Fish expert, John Long 1995 (p. 209) wrote:
“The juvenile skull of a crossopterygian fish, Eusthenopteron (Figs. 1,3) has more features in common with that of an early amphibian Crassigyrinus (Fig. 4), that it’s adult skull would have had.”
Long goes on to explain about paedomorphosis and heterochrony during the transition from fish to tetrapod.
Euthenopteron was a good transitional taxon several years ago. Recently it was replaced in the LRT by a flatter taxon, Cabonnichthys.
Let’s put Long’s 1995 statement to the test
by adding Eusthenopteron ‘junior’ (Schultze 1984) to the large reptile tree (LRT, 1698+ taxa; subset Fig. 5).
Results: The juvenile nested with the adult Eusthenopteron in the LRT, falsifying Long’s statement.
Worthy of note:
The juvenile Eusthenopteron shares several traits with another, often overlooked, small taxon with similar large eyes, Koilops, which nests at the base of a nearby derived node in the LRT (Fig. 5). Based on phylogenetic bracketing, Koilops is also a juvenile. All sister taxa are larger and without juvenile proportions.
So Long’s point about paedomorphosis and heterochrony
was not correct in this case. His ‘matching tetrapod’, Crassigyrinus (Fig. 4), nests several nodes apart from pre-tetrapods in the LRT (off the subset chart in Fig. 5).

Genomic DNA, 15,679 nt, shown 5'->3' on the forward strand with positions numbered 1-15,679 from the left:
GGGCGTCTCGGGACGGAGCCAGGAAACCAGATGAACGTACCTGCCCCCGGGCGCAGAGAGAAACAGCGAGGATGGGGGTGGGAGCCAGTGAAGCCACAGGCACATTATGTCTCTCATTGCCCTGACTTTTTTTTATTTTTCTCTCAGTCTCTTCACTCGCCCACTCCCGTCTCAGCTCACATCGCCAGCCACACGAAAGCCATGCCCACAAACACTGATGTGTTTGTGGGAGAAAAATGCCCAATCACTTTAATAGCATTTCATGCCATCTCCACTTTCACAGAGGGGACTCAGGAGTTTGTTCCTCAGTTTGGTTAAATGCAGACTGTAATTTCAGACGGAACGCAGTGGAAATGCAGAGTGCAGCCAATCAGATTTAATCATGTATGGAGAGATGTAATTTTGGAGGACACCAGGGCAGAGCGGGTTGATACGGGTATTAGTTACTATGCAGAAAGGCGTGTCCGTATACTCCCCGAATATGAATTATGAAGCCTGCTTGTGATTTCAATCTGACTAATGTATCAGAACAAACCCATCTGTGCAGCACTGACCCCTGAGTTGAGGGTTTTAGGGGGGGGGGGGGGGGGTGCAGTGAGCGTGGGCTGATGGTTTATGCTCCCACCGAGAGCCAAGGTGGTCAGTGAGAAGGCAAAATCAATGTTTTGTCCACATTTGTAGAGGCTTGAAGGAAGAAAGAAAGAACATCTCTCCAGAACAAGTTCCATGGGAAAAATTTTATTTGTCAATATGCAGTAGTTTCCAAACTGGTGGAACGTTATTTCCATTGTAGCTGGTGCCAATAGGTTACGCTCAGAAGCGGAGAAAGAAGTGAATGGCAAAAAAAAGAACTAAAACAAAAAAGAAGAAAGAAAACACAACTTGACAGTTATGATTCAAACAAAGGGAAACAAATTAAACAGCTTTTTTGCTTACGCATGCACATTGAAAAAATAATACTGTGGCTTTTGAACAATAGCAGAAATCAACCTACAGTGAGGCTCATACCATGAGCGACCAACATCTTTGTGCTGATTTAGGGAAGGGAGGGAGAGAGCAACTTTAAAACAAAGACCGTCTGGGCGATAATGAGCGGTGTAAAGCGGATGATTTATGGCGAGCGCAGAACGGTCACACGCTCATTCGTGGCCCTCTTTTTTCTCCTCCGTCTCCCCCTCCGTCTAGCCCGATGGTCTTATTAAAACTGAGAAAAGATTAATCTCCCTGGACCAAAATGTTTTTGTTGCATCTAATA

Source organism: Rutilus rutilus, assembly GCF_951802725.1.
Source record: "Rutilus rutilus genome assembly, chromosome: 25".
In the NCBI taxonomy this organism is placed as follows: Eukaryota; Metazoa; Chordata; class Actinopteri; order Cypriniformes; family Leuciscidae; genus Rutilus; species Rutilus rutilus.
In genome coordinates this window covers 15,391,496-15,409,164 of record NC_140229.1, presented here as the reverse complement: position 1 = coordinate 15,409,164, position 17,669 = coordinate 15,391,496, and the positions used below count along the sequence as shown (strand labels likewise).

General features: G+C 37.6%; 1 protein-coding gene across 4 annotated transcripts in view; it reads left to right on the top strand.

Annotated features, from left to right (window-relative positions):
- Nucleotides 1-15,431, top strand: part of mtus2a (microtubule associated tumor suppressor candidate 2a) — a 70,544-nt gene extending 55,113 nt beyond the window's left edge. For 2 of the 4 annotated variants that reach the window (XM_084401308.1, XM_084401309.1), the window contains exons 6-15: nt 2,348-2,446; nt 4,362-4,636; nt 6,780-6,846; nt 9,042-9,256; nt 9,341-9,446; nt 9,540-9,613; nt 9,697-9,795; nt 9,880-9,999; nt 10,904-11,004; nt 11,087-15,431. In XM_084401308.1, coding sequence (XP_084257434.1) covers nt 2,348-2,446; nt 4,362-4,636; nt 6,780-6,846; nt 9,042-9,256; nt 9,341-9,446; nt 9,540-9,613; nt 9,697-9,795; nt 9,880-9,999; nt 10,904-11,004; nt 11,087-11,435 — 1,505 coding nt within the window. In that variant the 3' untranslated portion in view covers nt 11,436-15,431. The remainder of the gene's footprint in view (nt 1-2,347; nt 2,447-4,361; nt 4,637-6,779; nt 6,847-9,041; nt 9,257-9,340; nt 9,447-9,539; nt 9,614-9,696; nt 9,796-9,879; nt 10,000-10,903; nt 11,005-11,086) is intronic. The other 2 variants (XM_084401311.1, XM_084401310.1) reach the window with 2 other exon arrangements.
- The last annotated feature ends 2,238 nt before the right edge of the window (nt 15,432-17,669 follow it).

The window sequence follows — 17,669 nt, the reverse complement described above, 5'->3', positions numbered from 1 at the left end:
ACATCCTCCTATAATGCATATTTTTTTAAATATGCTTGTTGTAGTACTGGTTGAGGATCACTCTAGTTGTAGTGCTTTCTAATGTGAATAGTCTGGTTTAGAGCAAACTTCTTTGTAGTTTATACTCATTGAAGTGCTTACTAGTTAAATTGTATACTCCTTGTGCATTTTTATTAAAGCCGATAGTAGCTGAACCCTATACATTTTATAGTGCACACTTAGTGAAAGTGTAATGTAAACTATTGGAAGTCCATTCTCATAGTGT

Koilops post-crania remains unknown,
but it nests at the base of Elpistostege, Tiktaalik and Spathicepahlus on one branch, Panderichthys + Tetrapoda on the other. So Koilops likely had lobe fins and a straight tail. Perhaps Koilops was a juvenile elpistostegid ready to mature into something larger, with smaller eyes, more like Elpistostege.
From the Schultze 1984 abstract:
“A size series of thirty-five specimens of Eusthenopteron foordi Whiteaves, 1881 , shows isometric and allometric changes. As in Recent fishes, the main difference between small (juvenile) and large (adult) specimens is the relative size of the orbit and of the head. With the exception of the caudal prolongation, all fin positions remain isometric to standard length.”
Contra Long 1995 and all prior basal tetrapod workers, the LRT indicates the transition from fish to tetrapod occurred among flat-head taxa, like Trypanognathus. Crassigyrinus Fig. 4) is a distinctly different stegocephalid with a taller skull, more like those of the more famous traditional transitional taxa, Ichthyostega and Acanthostega. The new fish-to-tetrapod transitional taxa were recovered by simply adding taxa overlooked by prior workers. Taxon exclusion continues to be the number one problem with vertebrate paleontology today, according to results recovered by the LRT. This free, online resource minimizes taxon exclusion.
Not sure if fish expert John Long
would make the same statement today. Let’s hope things have changed in the last 25 years of vertebrate paleontology.
Long JA 1995. The Rise of Fishes. The Johns Hopkins University Press, Baltimore and London 223 pp.
Schultze H-P 1984. Juvenile specimens of Eusthenopteron foordi Whiteaves, 1881 (Osteolepiform Rhipidistian, Pisces) from the Late Devonian of Miguasha, Quebec, Canada. Journal of Vertebrate Paleontology 4(1):1–16.